Standing Bear Stories

We Came in as Outsiders and Left as Friends

Author: Wendy-Ann Clarke

Sitting around a campfire in Fort Albany, a local woman preparing a goose stew told fabled stories of legends from their First Nation community. The Standing Bear youth that surrounded her hung on her every word.

Situated deep in northern Ontario, Fort Albany was new and unchartered territory for the program in early July. Through the Camp, youth from the community engaged in various sport and recreation activities, leadership programming, and local Indigenous teachings that crossed demographic lines, nurtured local youth and helped to bring residents together.

While the team may have entered the community as outsiders, they left as friends.

“You could see the difference in the kids and the sense of comfort and humour that came out from them throughout the week,” said Standing Bear Youth Leadership Coordinator Hillary McGregor. “It was great to see that our program resonated to that level.”

Watermelon also became a unique way to reach out to youth in the area. Freshly cut slices of the fruit were a real treat in the community where just one watermelon can run up to $50.

“We brought in three over the course of the week and it was really important for participation at that camp,” said McGregor. “Seeing the impact of bringing a watermelon to the Standing Bear community feast was definitely eye-opening, especially going into our other Northern Camp in Fort Hope later this summer. The understanding that we’re gaining through these Camps will be beneficial for the growth of the program for years to come.”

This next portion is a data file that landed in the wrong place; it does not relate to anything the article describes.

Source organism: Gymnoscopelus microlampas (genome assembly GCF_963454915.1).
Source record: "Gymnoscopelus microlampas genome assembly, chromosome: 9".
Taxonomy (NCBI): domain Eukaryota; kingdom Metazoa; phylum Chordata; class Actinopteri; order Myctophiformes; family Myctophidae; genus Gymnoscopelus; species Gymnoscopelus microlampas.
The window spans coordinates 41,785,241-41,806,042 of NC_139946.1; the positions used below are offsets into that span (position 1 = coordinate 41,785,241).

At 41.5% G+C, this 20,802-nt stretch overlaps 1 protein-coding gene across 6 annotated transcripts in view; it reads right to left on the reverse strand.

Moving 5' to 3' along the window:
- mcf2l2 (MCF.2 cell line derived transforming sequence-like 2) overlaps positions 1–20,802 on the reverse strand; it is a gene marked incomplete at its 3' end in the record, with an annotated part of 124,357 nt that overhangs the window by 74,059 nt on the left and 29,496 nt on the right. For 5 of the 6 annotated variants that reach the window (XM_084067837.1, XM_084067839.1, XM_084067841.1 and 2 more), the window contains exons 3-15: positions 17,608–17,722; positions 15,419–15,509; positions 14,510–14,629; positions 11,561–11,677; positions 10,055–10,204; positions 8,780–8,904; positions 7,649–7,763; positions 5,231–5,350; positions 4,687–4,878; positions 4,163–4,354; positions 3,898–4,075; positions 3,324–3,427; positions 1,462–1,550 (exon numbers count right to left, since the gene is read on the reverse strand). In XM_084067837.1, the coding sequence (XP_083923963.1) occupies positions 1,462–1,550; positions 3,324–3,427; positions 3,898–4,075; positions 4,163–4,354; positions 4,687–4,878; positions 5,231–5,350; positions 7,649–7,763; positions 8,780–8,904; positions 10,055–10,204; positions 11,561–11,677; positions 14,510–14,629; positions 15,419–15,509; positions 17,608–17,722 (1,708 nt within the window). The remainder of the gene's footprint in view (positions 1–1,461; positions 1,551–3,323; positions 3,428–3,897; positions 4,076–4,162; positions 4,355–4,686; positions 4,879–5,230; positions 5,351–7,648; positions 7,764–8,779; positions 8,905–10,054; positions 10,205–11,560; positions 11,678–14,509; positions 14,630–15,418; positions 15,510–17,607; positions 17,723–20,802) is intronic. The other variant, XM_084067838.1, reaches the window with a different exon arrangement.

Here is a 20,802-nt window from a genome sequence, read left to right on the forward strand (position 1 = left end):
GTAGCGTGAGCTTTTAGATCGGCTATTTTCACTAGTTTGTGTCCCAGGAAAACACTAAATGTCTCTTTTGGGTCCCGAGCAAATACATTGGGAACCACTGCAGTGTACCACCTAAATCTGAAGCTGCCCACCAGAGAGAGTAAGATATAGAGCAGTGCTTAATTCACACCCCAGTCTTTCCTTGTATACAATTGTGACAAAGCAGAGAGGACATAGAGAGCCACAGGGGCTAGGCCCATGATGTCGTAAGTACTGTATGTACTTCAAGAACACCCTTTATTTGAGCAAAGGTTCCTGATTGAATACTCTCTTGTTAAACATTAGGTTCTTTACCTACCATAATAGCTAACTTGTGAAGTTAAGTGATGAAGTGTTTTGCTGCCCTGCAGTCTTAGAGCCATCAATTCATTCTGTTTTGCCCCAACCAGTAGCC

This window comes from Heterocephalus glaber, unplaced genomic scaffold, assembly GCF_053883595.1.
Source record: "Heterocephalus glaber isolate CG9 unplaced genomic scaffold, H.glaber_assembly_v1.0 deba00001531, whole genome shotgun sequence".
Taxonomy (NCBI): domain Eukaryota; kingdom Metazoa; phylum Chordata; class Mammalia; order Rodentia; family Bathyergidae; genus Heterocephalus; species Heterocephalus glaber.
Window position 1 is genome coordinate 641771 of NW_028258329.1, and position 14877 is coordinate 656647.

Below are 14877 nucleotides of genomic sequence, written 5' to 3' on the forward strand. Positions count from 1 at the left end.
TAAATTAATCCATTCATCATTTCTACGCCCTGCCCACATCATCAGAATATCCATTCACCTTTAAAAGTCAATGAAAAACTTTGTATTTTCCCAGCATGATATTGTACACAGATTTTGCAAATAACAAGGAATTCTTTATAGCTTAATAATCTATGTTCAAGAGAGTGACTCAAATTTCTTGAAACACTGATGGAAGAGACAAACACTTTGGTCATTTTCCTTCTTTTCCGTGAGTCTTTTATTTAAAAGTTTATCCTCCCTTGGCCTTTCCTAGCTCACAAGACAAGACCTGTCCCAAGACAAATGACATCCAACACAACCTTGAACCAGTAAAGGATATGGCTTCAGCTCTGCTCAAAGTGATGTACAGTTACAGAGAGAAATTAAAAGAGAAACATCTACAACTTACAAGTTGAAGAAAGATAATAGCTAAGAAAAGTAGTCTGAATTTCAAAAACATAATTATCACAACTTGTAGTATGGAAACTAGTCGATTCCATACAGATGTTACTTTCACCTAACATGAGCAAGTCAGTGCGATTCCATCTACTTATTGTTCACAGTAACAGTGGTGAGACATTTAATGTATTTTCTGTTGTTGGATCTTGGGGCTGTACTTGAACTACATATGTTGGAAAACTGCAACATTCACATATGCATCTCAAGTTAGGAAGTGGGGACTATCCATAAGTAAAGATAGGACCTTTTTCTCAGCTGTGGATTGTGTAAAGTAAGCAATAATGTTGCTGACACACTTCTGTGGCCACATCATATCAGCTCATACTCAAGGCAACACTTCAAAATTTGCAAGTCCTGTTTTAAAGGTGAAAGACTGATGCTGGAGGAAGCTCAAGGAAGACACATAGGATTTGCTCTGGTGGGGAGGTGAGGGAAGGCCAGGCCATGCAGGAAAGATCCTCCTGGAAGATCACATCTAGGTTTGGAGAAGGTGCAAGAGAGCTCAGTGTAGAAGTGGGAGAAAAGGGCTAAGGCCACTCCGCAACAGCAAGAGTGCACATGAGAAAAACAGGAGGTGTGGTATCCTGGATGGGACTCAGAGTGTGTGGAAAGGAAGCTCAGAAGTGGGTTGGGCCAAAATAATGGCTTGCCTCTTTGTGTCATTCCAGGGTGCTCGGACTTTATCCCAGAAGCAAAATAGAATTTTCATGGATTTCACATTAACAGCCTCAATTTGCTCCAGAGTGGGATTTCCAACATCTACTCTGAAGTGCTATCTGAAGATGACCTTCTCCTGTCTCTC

Cooking up Something Good for the Soul

Author: Wendy-Ann Clarke 

Youth at the Standing Bear Leadership Camp in Fort Albany had no problem getting their hands dirty cooking up a delicious batch of fry bread with Standing Bear staff Peshaunquet Shognosh.

For Shognosh who is Anishinaabe First Nation from Walpole Island, the task runs deeper than mixing ingredients. He was passing down a recipe that has been passed down in his family for generations.

“It comes from The Trail of Tears which was a mass eviction of Indigenous people from the east coast of the United States in the 1800’s,” says Shognosh. “They were given only the worst ingredients to make the food on the journey.

“With ingenuity, the women took what they were given and made something tasty to feed their families. It was a dark moment in our history but out of it has come something special.”

The bread is made with flour, salt, baking powder and one other special ingredient which Shognosh revealed to the youth in his teaching.

“There’s this old adage that the secret ingredient is love and I think that it really is,” says Shognosh.

“I’ve learned that feelings and emotions can translate into what you’re doing so if you’re feeling love it goes directly into the food.”